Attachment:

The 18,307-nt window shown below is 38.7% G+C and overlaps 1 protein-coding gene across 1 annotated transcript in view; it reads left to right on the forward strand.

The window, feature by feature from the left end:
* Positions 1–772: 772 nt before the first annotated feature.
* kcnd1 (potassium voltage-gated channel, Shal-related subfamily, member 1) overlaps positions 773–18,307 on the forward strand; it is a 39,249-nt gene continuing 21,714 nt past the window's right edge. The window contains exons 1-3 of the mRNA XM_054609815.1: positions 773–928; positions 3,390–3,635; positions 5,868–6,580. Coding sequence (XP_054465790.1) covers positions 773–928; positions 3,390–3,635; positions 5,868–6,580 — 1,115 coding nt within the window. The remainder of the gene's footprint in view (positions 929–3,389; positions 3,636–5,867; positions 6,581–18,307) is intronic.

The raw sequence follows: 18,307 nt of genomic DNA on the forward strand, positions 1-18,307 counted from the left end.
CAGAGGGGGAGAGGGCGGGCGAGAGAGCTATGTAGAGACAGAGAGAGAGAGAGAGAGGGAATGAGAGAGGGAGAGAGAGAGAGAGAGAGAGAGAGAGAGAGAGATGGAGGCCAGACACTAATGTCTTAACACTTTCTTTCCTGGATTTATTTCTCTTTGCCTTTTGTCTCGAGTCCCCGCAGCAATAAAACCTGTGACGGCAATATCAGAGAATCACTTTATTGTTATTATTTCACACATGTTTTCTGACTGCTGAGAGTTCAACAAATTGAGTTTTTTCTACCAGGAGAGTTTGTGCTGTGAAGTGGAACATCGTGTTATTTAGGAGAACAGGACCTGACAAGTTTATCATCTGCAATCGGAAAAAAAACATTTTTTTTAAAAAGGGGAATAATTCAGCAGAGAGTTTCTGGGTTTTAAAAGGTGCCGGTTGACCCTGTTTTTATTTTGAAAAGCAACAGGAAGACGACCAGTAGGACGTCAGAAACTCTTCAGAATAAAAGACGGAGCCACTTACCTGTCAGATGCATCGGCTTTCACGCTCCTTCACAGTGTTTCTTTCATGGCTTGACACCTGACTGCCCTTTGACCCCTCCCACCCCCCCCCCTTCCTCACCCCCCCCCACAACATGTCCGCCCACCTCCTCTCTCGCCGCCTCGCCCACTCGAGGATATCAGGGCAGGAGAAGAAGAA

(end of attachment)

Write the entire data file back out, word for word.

The 18,307-nt window shown below is 38.7% G+C and overlaps 1 protein-coding gene across 1 annotated transcript in view; it reads left to right on the forward strand.

The window, feature by feature from the left end:
* Positions 1–772: 772 nt before the first annotated feature.
* kcnd1 (potassium voltage-gated channel, Shal-related subfamily, member 1) overlaps positions 773–18,307 on the forward strand; it is a 39,249-nt gene continuing 21,714 nt past the window's right edge. The window contains exons 1-3 of the mRNA XM_054609815.1: positions 773–928; positions 3,390–3,635; positions 5,868–6,580. Coding sequence (XP_054465790.1) covers positions 773–928; positions 3,390–3,635; positions 5,868–6,580 — 1,115 coding nt within the window. The remainder of the gene's footprint in view (positions 929–3,389; positions 3,636–5,867; positions 6,581–18,307) is intronic.

The raw sequence follows: 18,307 nt of genomic DNA on the forward strand, positions 1-18,307 counted from the left end.
CAGAGGGGGAGAGGGCGGGCGAGAGAGCTATGTAGAGACAGAGAGAGAGAGAGAGAGGGAATGAGAGAGGGAGAGAGAGAGAGAGAGAGAGAGAGAGAGAGAGATGGAGGCCAGACACTAATGTCTTAACACTTTCTTTCCTGGATTTATTTCTCTTTGCCTTTTGTCTCGAGTCCCCGCAGCAATAAAACCTGTGACGGCAATATCAGAGAATCACTTTATTGTTATTATTTCACACATGTTTTCTGACTGCTGAGAGTTCAACAAATTGAGTTTTTTCTACCAGGAGAGTTTGTGCTGTGAAGTGGAACATCGTGTTATTTAGGAGAACAGGACCTGACAAGTTTATCATCTGCAATCGGAAAAAAAACATTTTTTTTAAAAAGGGGAATAATTCAGCAGAGAGTTTCTGGGTTTTAAAAGGTGCCGGTTGACCCTGTTTTTATTTTGAAAAGCAACAGGAAGACGACCAGTAGGACGTCAGAAACTCTTCAGAATAAAAGACGGAGCCACTTACCTGTCAGATGCATCGGCTTTCACGCTCCTTCACAGTGTTTCTTTCATGGCTTGACACCTGACTGCCCTTTGACCCCTCCCACCCCCCCCCCTTCCTCACCCCCCCCCACAACATGTCCGCCCACCTCCTCTCTCGCCGCCTCGCCCACTCGAGGATATCAGGGCAGGAGAAGAAGAA